I know it sounds a little nuts. Beside Lyft drivers, who actually enjoys doing airport pick-ups and drop-offs? I do, and I’m not even getting paid.
Let me explain. Living in Phoenix, AZ has a lot of benefits and for its size, the airport, Sky Harbor, is one of them. Despite being one of the largest commercial airports in the US (or maybe because of it), Sky Harbor is well designed. The airport is basically built as a series of interlocking concentric circles or loops.
While this might sound really confusing for driving around, it works really well. It’s nearly impossible to take a wrong turn.
If you miss a cut off, no worries, simply stay the course and wait for the next one. And if you still don’t get your turn, you’ll eventually loop back around to your starting point and the chance to take that first exit again. Add in tons of signage and it’s almost impossible to get lost.
On this last trip, as I was driving through a loop, it occurred to me that the airport roads are a lot like the modern buyer journey.
Like nearly everything in our lives, the Internet has drastically changed how we buy stuff. It’s democratized how we get information. Want to know something? Just Google it and answers await. Same goes for buying just about anything; Google it and you’ll probably find someplace that sells it or will at least tell you what to consider when buying it.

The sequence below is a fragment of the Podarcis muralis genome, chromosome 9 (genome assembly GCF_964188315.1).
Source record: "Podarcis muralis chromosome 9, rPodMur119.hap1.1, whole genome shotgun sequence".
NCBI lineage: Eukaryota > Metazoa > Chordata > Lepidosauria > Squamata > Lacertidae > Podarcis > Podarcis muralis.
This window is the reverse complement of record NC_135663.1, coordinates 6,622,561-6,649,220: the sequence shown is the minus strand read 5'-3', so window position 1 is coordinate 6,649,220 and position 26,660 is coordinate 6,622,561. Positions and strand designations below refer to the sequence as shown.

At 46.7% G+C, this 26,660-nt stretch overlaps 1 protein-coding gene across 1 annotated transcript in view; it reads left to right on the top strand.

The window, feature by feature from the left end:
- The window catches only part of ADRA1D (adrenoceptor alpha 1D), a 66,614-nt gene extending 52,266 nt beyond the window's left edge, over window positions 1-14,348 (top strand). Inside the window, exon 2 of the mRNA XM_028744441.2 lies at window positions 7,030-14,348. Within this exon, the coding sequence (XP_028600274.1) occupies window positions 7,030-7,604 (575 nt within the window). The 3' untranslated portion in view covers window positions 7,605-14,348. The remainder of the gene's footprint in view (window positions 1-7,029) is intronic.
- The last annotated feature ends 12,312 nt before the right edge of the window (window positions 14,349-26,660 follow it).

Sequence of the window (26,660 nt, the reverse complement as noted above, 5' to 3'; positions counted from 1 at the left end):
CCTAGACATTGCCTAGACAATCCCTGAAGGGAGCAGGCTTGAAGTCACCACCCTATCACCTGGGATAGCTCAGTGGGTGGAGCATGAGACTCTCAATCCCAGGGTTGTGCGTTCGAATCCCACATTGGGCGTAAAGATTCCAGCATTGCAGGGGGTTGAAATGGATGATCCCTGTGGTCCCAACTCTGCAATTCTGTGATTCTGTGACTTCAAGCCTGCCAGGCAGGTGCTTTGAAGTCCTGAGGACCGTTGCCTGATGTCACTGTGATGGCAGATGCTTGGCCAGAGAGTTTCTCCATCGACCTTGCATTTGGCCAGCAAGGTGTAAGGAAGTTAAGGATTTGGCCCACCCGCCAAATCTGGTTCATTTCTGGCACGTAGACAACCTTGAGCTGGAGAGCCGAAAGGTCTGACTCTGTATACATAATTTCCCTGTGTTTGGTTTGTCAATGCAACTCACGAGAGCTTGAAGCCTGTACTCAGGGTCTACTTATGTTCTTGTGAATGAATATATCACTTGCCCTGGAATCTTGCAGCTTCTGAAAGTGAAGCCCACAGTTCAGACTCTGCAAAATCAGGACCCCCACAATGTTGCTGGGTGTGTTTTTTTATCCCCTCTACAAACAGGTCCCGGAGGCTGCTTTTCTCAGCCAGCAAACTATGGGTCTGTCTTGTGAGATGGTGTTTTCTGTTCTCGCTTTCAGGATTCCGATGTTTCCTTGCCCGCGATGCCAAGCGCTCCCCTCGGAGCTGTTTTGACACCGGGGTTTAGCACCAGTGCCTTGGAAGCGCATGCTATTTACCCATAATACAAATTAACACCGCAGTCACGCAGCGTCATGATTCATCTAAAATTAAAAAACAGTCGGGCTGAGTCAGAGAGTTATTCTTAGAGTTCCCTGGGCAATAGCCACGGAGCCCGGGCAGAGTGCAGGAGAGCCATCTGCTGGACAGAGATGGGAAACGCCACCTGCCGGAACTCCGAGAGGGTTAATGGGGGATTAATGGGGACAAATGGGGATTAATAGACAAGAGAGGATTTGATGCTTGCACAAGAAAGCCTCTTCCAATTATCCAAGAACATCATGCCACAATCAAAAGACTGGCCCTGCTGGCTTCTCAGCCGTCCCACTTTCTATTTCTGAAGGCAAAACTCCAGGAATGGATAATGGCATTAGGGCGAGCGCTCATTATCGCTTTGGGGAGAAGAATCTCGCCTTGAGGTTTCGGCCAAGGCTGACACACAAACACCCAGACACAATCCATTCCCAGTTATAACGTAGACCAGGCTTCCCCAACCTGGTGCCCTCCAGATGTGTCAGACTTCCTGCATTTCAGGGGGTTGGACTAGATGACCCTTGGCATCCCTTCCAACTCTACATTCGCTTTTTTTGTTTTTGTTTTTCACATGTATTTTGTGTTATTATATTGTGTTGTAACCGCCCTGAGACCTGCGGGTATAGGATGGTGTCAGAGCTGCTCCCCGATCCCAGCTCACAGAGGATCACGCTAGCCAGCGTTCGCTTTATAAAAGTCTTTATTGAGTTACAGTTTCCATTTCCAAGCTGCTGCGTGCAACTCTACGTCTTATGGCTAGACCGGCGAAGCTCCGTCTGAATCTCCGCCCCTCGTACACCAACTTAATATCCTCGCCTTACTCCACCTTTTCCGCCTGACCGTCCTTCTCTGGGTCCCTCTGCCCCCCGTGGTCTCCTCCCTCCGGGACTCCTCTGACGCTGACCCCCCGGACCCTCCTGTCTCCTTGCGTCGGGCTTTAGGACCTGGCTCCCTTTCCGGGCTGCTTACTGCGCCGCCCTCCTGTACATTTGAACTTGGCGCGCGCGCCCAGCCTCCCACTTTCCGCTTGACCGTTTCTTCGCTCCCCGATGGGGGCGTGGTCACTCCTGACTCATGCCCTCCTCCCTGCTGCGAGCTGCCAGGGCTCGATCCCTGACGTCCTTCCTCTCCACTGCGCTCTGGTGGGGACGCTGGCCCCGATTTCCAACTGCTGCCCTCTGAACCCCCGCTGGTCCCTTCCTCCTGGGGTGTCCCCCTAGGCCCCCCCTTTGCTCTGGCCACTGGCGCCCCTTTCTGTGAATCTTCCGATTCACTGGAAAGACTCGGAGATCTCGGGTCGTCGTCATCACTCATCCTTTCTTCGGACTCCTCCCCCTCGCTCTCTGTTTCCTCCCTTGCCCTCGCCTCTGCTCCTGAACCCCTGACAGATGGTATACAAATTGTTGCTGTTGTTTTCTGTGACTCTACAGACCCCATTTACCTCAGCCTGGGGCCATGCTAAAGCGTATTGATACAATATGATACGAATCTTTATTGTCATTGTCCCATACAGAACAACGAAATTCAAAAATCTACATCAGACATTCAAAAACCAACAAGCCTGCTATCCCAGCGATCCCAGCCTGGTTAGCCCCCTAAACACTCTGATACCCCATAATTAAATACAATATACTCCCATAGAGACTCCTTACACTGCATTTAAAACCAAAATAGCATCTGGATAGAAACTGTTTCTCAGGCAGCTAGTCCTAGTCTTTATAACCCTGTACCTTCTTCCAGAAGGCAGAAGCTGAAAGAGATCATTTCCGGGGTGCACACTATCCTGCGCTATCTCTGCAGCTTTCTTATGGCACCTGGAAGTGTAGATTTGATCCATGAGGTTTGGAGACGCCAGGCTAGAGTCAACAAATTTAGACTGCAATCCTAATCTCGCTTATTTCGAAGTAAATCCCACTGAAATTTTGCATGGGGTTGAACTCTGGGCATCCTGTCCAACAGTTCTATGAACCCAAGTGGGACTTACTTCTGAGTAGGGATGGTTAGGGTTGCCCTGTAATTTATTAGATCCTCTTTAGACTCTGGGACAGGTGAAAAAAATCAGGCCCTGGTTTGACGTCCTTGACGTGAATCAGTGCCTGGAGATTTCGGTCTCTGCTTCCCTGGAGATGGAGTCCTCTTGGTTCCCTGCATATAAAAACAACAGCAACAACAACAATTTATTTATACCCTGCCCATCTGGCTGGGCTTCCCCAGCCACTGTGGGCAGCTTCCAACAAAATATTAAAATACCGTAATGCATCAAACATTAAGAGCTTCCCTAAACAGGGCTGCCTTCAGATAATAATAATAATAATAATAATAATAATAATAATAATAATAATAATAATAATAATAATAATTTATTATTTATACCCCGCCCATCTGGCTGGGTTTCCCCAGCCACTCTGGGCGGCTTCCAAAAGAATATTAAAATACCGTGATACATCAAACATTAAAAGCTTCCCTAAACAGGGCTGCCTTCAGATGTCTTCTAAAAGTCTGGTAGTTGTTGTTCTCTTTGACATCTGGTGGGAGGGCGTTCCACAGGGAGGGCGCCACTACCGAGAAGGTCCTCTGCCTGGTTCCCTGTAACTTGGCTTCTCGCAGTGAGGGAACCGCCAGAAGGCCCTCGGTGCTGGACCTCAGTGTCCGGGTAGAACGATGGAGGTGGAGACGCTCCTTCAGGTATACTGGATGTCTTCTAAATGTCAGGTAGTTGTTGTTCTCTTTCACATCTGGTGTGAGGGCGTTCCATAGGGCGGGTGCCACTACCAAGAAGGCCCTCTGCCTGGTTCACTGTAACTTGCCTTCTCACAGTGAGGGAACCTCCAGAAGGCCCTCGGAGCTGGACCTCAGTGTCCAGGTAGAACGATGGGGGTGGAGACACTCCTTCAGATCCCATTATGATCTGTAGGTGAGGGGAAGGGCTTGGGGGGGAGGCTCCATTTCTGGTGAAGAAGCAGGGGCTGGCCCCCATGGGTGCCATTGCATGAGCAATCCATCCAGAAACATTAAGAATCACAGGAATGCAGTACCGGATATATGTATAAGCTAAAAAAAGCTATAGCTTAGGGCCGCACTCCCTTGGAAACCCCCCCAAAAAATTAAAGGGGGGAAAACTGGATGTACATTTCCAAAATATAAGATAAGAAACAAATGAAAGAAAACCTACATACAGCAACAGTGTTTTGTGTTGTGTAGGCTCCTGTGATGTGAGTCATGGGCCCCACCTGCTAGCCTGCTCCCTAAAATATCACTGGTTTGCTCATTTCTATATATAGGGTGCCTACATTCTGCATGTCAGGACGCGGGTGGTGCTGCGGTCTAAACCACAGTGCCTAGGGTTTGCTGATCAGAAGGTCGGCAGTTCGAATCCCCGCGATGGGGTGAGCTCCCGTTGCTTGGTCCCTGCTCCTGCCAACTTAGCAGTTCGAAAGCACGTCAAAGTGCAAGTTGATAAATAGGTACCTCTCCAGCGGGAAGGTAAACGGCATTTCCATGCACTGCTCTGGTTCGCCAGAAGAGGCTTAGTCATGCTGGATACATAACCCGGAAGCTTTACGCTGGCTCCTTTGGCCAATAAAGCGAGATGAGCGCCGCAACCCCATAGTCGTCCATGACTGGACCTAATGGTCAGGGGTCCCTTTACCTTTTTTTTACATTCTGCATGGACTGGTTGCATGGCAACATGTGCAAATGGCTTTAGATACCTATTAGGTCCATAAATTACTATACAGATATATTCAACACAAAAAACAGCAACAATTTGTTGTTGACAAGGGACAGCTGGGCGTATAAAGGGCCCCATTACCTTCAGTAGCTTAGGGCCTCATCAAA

And that’s how the buyer journey has morphed from a straight line into something that most closely resembles a pile of spaghetti. Online shoppers are no longer coming in only through your front door (your home page). They’re also entering through your windows, chimney and, in some cases, root cellar. Digital marketing has made for an extremely complex buyer journey.
The problem with complexity is that it’s easy to get confused and more than a little lost. Which when talking about driving means lost time, but when talking about potential clients means lost revenue (dollars in your pocket).
To ensure your prospects end up where they want to go (and hopefully it’s the same place you want them to be), you have to create a buyer journey that’s a lot like driving around Sky Harbor airport.
Regardless of where I enter, I immediate see large signs directing me toward my destination. And if I shouldn’t make the turn in time, I immediately see another sign directing me toward my next opportunity to reach my destination. Even if I end up driving in circles, I’m never in doubt about where I should be headed next.
And that’s the secret. You can’t expect the buyer journey to proceed in a straight line, so you always need a clear direction about where to go next. If I didn’t have signs to direct me in my endless loops, I’d get frustrated fast and demand that my family use Lyft for their many airport drop-offs. Instead, I find the experience of playing airport taxi strangely meditative. There’s something comforting about driving in circles knowing that I’ll eventually get back to that sign directing me out of the airport.
A successful buyer journey needs to be designed in the same way.
Give me lots of opportunities to loop while I’m learning about your offering, but make it super clear about what to do when I’m ready to take that next step and stop at my destination.